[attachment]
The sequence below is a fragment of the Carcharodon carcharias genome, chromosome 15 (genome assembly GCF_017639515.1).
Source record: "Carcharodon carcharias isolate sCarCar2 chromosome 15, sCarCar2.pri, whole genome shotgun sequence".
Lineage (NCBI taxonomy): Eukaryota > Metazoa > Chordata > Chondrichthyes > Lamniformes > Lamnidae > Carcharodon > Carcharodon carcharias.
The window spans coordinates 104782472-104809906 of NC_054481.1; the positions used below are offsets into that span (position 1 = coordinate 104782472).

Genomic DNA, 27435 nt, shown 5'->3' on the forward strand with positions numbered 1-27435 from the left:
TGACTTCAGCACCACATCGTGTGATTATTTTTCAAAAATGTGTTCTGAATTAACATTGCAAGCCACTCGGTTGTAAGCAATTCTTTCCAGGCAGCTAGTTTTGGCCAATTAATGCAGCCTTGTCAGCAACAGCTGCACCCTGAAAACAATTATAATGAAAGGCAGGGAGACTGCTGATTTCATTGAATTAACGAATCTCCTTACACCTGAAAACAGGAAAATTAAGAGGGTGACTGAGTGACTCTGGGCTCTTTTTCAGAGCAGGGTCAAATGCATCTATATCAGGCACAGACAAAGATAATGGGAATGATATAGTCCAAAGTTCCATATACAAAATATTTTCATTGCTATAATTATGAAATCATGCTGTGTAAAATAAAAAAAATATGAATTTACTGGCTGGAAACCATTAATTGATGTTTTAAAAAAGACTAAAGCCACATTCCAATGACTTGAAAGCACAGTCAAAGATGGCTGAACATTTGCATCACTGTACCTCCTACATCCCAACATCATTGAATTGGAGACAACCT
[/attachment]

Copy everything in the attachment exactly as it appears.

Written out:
The sequence below is a fragment of the Carcharodon carcharias genome, chromosome 15 (genome assembly GCF_017639515.1).
Source record: "Carcharodon carcharias isolate sCarCar2 chromosome 15, sCarCar2.pri, whole genome shotgun sequence".
Lineage (NCBI taxonomy): Eukaryota > Metazoa > Chordata > Chondrichthyes > Lamniformes > Lamnidae > Carcharodon > Carcharodon carcharias.
The window spans coordinates 104782472-104809906 of NC_054481.1; the positions used below are offsets into that span (position 1 = coordinate 104782472).

Genomic DNA, 27435 nt, shown 5'->3' on the forward strand with positions numbered 1-27435 from the left:
TGACTTCAGCACCACATCGTGTGATTATTTTTCAAAAATGTGTTCTGAATTAACATTGCAAGCCACTCGGTTGTAAGCAATTCTTTCCAGGCAGCTAGTTTTGGCCAATTAATGCAGCCTTGTCAGCAACAGCTGCACCCTGAAAACAATTATAATGAAAGGCAGGGAGACTGCTGATTTCATTGAATTAACGAATCTCCTTACACCTGAAAACAGGAAAATTAAGAGGGTGACTGAGTGACTCTGGGCTCTTTTTCAGAGCAGGGTCAAATGCATCTATATCAGGCACAGACAAAGATAATGGGAATGATATAGTCCAAAGTTCCATATACAAAATATTTTCATTGCTATAATTATGAAATCATGCTGTGTAAAATAAAAAAAATATGAATTTACTGGCTGGAAACCATTAATTGATGTTTTAAAAAAGACTAAAGCCACATTCCAATGACTTGAAAGCACAGTCAAAGATGGCTGAACATTTGCATCACTGTACCTCCTACATCCCAACATCATTGAATTGGAGACAACCT